Certainly longer, at least by a few years.
Outside of the 1gb RAM, dual core, and dedicated bus, BeagleBone Black is your board. Unfortunately the new revision have more eMMC and not more RAM for the money.
As for the bus, the manufacturer has to decide between bringing everything out on high density connectors that are useless for hobbyists, or be selective and use common
What we would both probably like is a BeagleBone like board with the Freescale I.MX6 quad, like the Udoo without the Arduino or a cost reduced Novena.
More likely that it costs extra to do FCC part 15 certification testing for additional communications modes. This seemed to have been the case on the Nook Color, which had a chipset that could do WiFi and Bluetooth but didn't have Bluetooth support in the OS.
I am resisting the erg to laugh.
Can it write "CHA"?
The potato people. GP meant to type ATMOS.
Now that I think about it, that's true, there is no hardware flow control for RepRap firmware. Sorry, forgot about that. Every command is responded to with "ok" if it's been accepted into the buffer. If there's no room, the "ok" is delayed until the buffer has space. So maybe "copy file com1:" might not work well, but a very simple expect script could do the job.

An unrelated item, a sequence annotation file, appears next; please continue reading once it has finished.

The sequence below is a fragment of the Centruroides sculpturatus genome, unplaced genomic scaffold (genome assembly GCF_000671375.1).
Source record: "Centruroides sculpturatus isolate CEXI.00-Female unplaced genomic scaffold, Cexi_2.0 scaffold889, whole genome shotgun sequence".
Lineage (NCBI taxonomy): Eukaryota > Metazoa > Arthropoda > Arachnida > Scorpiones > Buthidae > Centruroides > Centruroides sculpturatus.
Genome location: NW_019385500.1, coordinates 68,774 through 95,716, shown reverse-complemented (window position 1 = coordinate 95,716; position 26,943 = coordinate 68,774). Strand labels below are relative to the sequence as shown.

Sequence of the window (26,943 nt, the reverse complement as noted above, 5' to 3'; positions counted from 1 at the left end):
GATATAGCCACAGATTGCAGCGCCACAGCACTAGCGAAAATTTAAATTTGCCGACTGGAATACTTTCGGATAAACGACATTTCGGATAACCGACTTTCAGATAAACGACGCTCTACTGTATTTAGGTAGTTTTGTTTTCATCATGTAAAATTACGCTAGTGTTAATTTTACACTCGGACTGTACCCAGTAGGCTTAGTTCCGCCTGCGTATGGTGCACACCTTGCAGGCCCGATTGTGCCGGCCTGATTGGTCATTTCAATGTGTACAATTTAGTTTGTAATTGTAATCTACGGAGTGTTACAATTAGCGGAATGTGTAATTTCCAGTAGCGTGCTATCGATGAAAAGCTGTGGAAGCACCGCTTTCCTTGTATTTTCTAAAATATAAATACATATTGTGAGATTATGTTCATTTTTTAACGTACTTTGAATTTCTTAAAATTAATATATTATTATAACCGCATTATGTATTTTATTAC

Some firmware lets you use the nonstandard 250000 baud rate. On Linux, 250000 is supported by newer kernels but requires some libraries be updated (pyserial for Pronterface and Octoprint). The reason that's chosen is because it divides down with no clock error to the CPU clocks used on some of the AVRs used for RepRaps.
This isn't a problem if you use 115200.
Is that what you were thinking of?
Wouldn't they be unspoolers?
Once I lost a 7 hour 3D print job because Win7 decided that it was ok to reboot to install patches if I haven't been in front of the computer for 15 minutes. That was the end of my brief reunion with Windows on my personal machines.
You can throw any bitmap at any color laser printer, and it should print it.
Take any 3D model and send it to a 3D printer and you'll likely get a blob of goo if the toolchain doesn't choke on the model first.
Mapping a 2D image to a 2D surface is easy. Taking an arbitrary mesh and turning it into instructions to manufacture a mechanically sound object is hard.
And here is how to send a file to a 3D printer that speaks gcode:
C:\> mode com1: baud=115200
C:\> copy foo.gcode com1
Bings forth the mental image of Ballmer looking critically while interns strain to hold up a couch, saying "Two inches to the left. Hrm, ok, now two inches to the right. Now another two inches to the left..." for an hour before having them set the couch back down exactly where it was.
I'll just torrent the XMSmell.